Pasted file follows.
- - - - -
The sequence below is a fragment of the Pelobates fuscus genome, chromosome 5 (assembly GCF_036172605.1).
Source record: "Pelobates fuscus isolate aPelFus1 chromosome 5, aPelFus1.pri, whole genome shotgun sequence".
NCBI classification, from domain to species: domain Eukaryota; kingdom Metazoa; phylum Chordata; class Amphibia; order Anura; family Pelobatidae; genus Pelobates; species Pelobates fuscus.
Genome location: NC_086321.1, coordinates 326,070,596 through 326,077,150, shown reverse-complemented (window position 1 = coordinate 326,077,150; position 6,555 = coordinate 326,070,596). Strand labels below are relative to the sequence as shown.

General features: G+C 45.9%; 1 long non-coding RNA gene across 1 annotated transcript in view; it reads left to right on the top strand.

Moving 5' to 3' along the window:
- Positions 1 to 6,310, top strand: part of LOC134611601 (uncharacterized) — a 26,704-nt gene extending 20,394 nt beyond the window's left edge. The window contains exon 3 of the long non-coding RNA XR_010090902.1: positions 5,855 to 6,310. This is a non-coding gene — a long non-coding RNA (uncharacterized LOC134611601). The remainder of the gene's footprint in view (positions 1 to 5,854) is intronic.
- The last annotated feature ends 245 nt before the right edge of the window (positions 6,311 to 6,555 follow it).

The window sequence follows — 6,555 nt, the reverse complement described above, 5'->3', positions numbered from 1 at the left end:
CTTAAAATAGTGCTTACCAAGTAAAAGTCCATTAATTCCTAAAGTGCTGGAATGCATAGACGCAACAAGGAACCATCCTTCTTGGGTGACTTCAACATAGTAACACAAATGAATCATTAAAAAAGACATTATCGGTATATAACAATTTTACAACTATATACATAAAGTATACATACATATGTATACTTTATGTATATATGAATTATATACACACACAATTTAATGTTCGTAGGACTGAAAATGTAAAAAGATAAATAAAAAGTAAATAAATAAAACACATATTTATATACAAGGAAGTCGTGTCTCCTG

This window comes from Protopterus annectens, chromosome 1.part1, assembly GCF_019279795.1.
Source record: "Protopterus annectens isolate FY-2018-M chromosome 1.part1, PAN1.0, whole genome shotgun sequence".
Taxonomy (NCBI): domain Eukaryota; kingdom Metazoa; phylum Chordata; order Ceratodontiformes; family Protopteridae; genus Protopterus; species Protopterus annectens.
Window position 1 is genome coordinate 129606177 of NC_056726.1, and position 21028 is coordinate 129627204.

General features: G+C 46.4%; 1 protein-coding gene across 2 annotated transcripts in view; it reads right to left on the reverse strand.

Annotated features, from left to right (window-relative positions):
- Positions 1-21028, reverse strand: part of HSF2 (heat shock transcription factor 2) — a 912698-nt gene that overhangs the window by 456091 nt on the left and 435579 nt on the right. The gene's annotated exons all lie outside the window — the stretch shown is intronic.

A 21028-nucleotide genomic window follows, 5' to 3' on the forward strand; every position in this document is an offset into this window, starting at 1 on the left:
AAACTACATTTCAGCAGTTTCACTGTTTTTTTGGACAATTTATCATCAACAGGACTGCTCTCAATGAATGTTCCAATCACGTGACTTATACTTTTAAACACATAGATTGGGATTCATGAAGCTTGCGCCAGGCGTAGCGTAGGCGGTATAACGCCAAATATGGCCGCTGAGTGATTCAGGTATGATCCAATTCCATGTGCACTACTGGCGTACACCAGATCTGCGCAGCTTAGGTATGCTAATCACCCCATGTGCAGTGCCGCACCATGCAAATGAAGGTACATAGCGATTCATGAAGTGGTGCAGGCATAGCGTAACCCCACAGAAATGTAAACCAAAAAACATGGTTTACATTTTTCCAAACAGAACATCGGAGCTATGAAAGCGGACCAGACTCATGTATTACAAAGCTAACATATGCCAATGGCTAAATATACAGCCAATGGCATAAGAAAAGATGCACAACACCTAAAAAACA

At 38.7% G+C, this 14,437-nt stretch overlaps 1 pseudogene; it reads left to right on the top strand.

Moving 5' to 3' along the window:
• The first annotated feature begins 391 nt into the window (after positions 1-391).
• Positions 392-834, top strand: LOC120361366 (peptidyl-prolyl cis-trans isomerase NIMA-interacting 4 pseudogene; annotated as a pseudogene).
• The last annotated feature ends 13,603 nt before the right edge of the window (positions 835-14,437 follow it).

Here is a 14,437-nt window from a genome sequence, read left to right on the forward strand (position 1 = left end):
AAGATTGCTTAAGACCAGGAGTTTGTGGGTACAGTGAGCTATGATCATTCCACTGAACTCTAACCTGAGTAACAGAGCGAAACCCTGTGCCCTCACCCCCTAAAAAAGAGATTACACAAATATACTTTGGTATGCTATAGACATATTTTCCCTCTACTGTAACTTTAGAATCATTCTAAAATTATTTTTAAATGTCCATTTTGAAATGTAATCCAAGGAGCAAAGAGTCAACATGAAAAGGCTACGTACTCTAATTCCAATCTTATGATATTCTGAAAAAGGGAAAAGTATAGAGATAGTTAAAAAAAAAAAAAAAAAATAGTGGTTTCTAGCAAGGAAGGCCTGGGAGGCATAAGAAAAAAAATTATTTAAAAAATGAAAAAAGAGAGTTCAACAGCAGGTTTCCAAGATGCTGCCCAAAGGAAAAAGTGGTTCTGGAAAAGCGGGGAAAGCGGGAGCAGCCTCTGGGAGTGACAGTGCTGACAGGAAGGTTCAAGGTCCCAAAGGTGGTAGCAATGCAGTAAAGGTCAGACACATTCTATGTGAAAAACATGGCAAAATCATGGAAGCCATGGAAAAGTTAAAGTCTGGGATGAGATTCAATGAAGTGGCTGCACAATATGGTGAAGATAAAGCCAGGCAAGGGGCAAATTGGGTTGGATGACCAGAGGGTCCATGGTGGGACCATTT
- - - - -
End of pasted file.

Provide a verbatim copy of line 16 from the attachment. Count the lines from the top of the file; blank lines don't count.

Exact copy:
Annotated features, from left to right (window-relative positions):